And if you are a woman and you feel especially enthusiastic to share your love for football after reading my wonderful piece, you may want to check out Facebook as there are actual pages on there uniting girls who love football and have thousands of ‘likes’. Go show them how you kick it.

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  1. Zara McCorkindale

    I played football from a very young age right the way through until secondary school. In primary school none of the boys cared that a girl was playing football; but in junior school I had to score a penalty in order to be allowed to play (of which I did in style) and from that day it was accepted. At secondary school I strictly wasn’t allowed to (even enforced by teachers) so that I didn’t hurt myself. I had to join the Sixth Form girls’ team in Year 7 and was judged a lot by the boys and girls in my year. So I gave up in Year 9 and to this day I regret that I did. Netball was seen to be “the thing” and I did that instead but it was never as much fun.
    I don’t think it’s fair to make a girl give up football just because they’re not deemed good enough or that it’s “a man’s game”. I wish I never gave it up but I urge others like me to keep playing football if that’s what you enjoy.

  2. Sarjon Dosanjh

    Football is Arguably the worlds most popular sports hence is aimed to attract all audiences whether you are Male or Female. However the stereotype of football is a mans game unsurprisingly puts many women off football regardless of whether they enjoy the sport or not.

    • claire taylor

      i don`t even watch the mens game anymore, full of overpaid, over rated , whiny , nitwits.

      its also funny hearing guys saying the players are “less skillful or less technical” have little to no knowledge of the women’s game, league , national teams, or make the effort. same lazy responses. The quality has come on leaps and bounds , id say technically especially players like tobin heath, marta and necib are as good as any guy. The players are also great , accessible and always interacting with fans on and off the pitch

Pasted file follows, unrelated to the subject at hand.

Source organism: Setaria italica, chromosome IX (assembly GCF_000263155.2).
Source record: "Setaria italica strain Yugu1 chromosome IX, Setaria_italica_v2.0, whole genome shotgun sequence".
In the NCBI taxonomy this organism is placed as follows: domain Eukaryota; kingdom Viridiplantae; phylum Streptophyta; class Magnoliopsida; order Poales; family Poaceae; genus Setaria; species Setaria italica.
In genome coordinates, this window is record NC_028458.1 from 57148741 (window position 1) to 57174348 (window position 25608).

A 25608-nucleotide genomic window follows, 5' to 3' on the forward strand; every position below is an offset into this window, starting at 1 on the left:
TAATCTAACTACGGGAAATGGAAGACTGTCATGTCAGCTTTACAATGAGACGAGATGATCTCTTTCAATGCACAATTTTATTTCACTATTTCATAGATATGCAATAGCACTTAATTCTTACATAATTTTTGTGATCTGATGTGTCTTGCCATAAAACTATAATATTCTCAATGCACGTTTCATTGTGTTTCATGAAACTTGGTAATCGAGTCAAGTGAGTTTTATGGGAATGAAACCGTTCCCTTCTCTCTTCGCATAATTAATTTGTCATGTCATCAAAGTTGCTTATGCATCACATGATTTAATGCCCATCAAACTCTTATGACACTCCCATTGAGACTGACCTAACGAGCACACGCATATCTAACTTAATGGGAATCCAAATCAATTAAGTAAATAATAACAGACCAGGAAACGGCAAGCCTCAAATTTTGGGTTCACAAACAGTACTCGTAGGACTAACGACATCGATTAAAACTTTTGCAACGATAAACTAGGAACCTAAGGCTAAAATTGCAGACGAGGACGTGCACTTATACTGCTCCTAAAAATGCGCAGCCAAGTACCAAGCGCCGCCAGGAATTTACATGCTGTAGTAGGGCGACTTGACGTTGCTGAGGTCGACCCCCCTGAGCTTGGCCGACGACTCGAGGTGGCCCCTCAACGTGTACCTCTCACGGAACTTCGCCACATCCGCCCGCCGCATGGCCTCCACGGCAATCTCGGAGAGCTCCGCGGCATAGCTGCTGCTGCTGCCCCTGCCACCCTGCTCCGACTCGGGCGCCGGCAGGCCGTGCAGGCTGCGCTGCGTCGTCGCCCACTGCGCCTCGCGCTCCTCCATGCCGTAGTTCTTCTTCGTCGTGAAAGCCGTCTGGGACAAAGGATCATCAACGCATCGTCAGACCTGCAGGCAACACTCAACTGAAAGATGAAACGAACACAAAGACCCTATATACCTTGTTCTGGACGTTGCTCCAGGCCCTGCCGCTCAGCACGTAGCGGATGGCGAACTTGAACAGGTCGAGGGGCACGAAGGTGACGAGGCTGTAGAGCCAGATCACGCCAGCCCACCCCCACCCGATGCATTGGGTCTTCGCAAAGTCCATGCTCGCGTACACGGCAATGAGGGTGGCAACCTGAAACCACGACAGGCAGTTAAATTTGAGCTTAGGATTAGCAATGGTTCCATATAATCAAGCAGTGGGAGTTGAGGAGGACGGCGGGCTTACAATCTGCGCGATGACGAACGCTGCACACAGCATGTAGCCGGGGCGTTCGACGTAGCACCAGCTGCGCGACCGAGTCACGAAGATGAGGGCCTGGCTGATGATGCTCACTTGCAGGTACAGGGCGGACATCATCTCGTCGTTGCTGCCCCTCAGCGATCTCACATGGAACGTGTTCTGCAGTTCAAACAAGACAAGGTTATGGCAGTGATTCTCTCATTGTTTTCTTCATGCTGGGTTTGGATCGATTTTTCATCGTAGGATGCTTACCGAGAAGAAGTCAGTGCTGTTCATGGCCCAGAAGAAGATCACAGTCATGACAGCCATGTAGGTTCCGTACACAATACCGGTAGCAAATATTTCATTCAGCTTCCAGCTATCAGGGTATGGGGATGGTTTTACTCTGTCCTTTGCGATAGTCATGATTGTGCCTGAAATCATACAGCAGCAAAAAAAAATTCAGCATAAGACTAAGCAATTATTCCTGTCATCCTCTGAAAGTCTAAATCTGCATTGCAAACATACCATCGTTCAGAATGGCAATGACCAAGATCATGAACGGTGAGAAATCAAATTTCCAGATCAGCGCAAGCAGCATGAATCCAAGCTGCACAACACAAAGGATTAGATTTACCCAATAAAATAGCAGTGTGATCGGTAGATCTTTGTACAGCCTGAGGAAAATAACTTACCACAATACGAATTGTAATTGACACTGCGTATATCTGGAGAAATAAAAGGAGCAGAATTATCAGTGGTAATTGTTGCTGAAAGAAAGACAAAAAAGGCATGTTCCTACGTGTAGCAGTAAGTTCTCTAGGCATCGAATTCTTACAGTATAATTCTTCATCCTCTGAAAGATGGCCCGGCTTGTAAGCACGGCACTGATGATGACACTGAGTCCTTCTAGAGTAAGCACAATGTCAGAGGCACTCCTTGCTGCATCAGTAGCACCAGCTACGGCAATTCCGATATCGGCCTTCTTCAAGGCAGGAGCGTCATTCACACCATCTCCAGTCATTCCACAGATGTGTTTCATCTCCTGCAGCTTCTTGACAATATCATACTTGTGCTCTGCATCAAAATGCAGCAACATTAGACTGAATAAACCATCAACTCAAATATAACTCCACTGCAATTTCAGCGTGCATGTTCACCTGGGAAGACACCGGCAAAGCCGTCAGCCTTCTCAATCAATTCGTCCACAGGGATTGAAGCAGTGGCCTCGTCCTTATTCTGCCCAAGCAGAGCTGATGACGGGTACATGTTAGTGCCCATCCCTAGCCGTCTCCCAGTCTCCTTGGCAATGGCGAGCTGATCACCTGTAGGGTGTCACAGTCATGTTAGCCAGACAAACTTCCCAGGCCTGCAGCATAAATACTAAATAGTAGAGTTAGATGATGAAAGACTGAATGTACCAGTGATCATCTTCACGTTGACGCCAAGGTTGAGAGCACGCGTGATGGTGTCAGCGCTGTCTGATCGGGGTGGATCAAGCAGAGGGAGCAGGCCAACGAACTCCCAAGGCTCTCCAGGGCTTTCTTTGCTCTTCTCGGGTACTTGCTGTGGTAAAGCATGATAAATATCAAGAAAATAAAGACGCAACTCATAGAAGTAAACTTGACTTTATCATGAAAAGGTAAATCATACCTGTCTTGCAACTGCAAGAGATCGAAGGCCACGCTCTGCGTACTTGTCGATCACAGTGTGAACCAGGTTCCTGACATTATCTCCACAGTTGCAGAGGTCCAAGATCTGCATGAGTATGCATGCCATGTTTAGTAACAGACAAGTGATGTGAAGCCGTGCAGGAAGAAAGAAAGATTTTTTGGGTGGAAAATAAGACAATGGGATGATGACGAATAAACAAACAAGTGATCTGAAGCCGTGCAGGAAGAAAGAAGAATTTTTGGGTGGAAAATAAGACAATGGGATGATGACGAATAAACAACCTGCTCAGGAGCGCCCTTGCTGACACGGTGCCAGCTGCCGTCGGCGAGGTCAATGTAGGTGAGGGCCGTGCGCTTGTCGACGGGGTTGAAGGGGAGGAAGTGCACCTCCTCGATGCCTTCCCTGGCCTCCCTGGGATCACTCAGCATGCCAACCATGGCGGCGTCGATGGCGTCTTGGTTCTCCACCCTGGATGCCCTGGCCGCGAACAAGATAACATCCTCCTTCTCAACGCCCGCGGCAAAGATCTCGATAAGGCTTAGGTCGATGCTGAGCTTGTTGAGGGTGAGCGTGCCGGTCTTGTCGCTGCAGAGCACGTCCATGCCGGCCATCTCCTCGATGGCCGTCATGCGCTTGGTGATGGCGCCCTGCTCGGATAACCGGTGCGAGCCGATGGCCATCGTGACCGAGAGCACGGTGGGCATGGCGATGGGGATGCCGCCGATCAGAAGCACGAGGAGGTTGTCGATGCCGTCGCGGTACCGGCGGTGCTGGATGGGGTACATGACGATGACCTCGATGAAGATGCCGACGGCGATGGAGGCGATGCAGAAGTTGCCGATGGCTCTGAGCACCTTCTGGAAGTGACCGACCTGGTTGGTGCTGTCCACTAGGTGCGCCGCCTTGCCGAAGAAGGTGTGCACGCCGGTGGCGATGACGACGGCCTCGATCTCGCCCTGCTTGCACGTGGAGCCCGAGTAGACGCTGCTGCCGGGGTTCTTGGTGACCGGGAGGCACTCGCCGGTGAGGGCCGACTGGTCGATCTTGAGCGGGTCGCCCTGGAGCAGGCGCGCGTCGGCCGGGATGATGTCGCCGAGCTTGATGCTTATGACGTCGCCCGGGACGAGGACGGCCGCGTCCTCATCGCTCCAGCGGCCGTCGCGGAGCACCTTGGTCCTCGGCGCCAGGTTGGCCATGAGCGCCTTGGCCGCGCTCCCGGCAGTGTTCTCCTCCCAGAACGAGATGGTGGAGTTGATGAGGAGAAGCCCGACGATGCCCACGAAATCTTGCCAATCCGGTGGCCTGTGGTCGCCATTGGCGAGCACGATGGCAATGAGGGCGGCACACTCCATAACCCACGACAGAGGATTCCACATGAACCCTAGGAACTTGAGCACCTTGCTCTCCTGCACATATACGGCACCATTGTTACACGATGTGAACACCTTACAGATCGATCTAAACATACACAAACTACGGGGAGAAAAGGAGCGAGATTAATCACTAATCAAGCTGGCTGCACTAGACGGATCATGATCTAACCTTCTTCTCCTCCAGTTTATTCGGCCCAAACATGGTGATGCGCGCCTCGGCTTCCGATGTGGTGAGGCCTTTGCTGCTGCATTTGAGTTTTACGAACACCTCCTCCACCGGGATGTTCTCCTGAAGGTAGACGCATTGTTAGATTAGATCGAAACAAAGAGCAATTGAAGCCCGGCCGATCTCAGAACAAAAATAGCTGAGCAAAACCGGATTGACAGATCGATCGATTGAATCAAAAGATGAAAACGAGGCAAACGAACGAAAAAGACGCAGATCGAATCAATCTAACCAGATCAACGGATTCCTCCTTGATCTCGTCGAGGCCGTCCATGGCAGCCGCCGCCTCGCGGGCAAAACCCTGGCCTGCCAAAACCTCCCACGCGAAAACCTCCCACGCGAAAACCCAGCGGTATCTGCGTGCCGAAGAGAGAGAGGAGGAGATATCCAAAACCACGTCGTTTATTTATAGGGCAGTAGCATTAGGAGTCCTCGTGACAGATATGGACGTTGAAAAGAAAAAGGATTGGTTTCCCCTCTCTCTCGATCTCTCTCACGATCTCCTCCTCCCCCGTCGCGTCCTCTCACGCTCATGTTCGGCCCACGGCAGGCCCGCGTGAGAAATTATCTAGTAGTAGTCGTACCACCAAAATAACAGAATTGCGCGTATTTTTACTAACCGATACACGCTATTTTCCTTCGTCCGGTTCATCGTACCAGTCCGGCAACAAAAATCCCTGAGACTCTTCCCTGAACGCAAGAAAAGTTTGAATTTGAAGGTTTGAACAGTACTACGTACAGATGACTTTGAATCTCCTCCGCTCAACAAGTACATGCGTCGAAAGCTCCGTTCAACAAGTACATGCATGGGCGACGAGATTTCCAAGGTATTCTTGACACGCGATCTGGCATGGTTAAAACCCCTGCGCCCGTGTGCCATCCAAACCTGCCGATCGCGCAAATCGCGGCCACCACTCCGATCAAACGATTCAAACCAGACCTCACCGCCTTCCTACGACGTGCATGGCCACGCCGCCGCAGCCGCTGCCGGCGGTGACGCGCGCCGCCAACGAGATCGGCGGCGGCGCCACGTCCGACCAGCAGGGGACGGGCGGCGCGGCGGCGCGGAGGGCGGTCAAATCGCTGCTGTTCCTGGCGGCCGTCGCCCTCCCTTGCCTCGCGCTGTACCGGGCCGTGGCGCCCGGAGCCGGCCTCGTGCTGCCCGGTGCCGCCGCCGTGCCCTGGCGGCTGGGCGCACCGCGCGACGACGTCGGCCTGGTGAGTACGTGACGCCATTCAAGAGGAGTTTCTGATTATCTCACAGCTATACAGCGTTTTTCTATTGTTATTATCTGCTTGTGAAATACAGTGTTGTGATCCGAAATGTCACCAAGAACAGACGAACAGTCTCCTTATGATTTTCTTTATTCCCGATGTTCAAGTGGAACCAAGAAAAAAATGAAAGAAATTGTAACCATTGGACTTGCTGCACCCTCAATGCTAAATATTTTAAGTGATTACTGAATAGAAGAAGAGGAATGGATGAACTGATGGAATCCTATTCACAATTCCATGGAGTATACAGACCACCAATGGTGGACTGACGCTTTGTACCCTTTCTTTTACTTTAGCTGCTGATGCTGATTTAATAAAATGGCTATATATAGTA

and people do watch it, the USWNT world cup final game was the most watched soccer game in US history, GB women had 70,000 or more at wembly, Brazil women 40,000 are olympics….

      its only getting bigger and better …:)

  3. lewis marshall

    While I have nothing against women playing football (in fact it’s good that women are not being held back by gender stereotypes), I will not make an effort to watch it. Having watched a game of women’s football, I have no desire to watch what is essentailly a slower, less entertaining and less skillful version of the sport that has captivated people for hundreds of years.

  4. Jasmin Abbasi

    I think it is a matter of personal interest rather than stereotypes. For example, in my nearby community the minority is actually the women that do not watch futbol. The reason for this is simple: the culture has a focus on futbol not caring about your gender and it is like this all throughout south america. The real problem is when other sports dominate the countries traditions or cultures. In U.S.A sports such as baseball or American Football dominate therefore a woman’s involvement in other games such as football or even games like polo or cricket become less usual. Therefore its a matter of personal interest and enviroment rather than stereotypes because the situation is different around the globe.

  5. Dylan Rollins